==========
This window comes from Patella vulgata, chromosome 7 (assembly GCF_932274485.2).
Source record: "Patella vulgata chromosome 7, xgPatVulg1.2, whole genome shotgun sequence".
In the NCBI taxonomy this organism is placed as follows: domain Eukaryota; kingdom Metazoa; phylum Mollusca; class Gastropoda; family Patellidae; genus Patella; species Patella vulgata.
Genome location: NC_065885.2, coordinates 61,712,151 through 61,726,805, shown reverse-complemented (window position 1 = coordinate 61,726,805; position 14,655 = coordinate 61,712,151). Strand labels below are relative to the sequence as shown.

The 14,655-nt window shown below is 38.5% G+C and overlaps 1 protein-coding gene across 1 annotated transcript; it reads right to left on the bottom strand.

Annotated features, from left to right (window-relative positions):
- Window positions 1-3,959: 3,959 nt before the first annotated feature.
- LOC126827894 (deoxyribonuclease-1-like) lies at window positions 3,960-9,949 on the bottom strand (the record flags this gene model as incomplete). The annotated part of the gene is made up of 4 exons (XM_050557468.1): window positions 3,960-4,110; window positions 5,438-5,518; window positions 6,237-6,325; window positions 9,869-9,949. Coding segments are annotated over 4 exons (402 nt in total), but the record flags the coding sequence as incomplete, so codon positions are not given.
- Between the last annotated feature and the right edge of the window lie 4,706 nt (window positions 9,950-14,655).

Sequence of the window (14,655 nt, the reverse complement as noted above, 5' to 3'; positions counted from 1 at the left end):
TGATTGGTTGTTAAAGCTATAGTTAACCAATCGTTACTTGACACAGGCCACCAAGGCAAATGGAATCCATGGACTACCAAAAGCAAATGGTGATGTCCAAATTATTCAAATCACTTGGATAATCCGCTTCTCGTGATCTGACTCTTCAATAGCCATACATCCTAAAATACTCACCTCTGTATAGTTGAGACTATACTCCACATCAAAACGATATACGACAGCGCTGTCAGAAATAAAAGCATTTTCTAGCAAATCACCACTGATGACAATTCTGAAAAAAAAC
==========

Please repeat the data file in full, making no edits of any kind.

This window comes from Patella vulgata, chromosome 7 (assembly GCF_932274485.2).
Source record: "Patella vulgata chromosome 7, xgPatVulg1.2, whole genome shotgun sequence".
In the NCBI taxonomy this organism is placed as follows: domain Eukaryota; kingdom Metazoa; phylum Mollusca; class Gastropoda; family Patellidae; genus Patella; species Patella vulgata.
Genome location: NC_065885.2, coordinates 61,712,151 through 61,726,805, shown reverse-complemented (window position 1 = coordinate 61,726,805; position 14,655 = coordinate 61,712,151). Strand labels below are relative to the sequence as shown.

The 14,655-nt window shown below is 38.5% G+C and overlaps 1 protein-coding gene across 1 annotated transcript; it reads right to left on the bottom strand.

Annotated features, from left to right (window-relative positions):
- Window positions 1-3,959: 3,959 nt before the first annotated feature.
- LOC126827894 (deoxyribonuclease-1-like) lies at window positions 3,960-9,949 on the bottom strand (the record flags this gene model as incomplete). The annotated part of the gene is made up of 4 exons (XM_050557468.1): window positions 3,960-4,110; window positions 5,438-5,518; window positions 6,237-6,325; window positions 9,869-9,949. Coding segments are annotated over 4 exons (402 nt in total), but the record flags the coding sequence as incomplete, so codon positions are not given.
- Between the last annotated feature and the right edge of the window lie 4,706 nt (window positions 9,950-14,655).

Sequence of the window (14,655 nt, the reverse complement as noted above, 5' to 3'; positions counted from 1 at the left end):
TGATTGGTTGTTAAAGCTATAGTTAACCAATCGTTACTTGACACAGGCCACCAAGGCAAATGGAATCCATGGACTACCAAAAGCAAATGGTGATGTCCAAATTATTCAAATCACTTGGATAATCCGCTTCTCGTGATCTGACTCTTCAATAGCCATACATCCTAAAATACTCACCTCTGTATAGTTGAGACTATACTCCACATCAAAACGATATACGACAGCGCTGTCAGAAATAAAAGCATTTTCTAGCAAATCACCACTGATGACAATTCTGAAAAAAAAC